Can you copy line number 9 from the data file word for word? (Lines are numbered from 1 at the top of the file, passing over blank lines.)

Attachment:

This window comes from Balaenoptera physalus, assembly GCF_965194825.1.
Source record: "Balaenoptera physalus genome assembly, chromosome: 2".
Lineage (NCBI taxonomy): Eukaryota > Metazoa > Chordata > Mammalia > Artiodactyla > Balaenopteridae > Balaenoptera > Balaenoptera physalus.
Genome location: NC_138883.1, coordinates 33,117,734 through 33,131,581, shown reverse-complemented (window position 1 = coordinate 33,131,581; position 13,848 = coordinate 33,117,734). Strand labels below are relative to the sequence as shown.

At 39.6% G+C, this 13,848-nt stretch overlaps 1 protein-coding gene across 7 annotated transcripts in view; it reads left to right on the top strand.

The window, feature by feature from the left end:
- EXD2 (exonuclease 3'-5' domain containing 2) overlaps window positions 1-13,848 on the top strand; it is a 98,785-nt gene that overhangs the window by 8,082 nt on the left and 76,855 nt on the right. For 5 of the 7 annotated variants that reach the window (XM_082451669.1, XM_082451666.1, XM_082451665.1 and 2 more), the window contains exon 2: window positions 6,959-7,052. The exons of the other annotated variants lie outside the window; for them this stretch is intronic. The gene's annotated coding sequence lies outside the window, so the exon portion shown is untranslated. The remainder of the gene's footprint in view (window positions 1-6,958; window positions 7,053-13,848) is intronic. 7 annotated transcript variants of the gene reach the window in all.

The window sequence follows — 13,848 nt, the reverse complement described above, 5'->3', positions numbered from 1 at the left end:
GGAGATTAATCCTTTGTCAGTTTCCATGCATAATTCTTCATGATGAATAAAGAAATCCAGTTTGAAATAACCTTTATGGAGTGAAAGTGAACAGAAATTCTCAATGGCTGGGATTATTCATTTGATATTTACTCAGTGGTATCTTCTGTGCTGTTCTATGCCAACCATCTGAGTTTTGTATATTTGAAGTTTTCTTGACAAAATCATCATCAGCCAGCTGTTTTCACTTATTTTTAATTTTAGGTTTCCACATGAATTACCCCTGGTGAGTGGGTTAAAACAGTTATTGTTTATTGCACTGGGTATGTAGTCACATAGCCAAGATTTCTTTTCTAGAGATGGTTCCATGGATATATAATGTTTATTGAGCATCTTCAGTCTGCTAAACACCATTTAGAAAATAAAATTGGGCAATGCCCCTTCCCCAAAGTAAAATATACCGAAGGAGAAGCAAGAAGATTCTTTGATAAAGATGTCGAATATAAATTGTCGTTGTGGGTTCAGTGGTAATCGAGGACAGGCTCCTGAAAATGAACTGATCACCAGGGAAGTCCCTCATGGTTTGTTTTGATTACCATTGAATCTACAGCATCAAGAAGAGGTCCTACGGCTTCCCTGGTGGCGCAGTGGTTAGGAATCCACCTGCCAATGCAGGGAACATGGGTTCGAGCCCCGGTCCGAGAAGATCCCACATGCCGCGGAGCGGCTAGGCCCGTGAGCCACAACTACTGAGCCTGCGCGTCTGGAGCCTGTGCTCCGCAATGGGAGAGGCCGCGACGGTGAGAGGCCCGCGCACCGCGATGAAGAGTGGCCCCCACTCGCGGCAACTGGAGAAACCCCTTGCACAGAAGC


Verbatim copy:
GGAGATTAATCCTTTGTCAGTTTCCATGCATAATTCTTCATGATGAATAAAGAAATCCAGTTTGAAATAACCTTTATGGAGTGAAAGTGAACAGAAATTCTCAATGGCTGGGATTATTCATTTGATATTTACTCAGTGGTATCTTCTGTGCTGTTCTATGCCAACCATCTGAGTTTTGTATATTTGAAGTTTTCTTGACAAAATCATCATCAGCCAGCTGTTTTCACTTATTTTTAATTTTAGGTTTCCACATGAATTACCCCTGGTGAGTGGGTTAAAACAGTTATTGTTTATTGCACTGGGTATGTAGTCACATAGCCAAGATTTCTTTTCTAGAGATGGTTCCATGGATATATAATGTTTATTGAGCATCTTCAGTCTGCTAAACACCATTTAGAAAATAAAATTGGGCAATGCCCCTTCCCCAAAGTAAAATATACCGAAGGAGAAGCAAGAAGATTCTTTGATAAAGATGTCGAATATAAATTGTCGTTGTGGGTTCAGTGGTAATCGAGGACAGGCTCCTGAAAATGAACTGATCACCAGGGAAGTCCCTCATGGTTTGTTTTGATTACCATTGAATCTACAGCATCAAGAAGAGGTCCTACGGCTTCCCTGGTGGCGCAGTGGTTAGGAATCCACCTGCCAATGCAGGGAACATGGGTTCGAGCCCCGGTCCGAGAAGATCCCACATGCCGCGGAGCGGCTAGGCCCGTGAGCCACAACTACTGAGCCTGCGCGTCTGGAGCCTGTGCTCCGCAATGGGAGAGGCCGCGACGGTGAGAGGCCCGCGCACCGCGATGAAGAGTGGCCCCCACTCGCGGCAACTGGAGAAACCCCTTGCACAGAAGC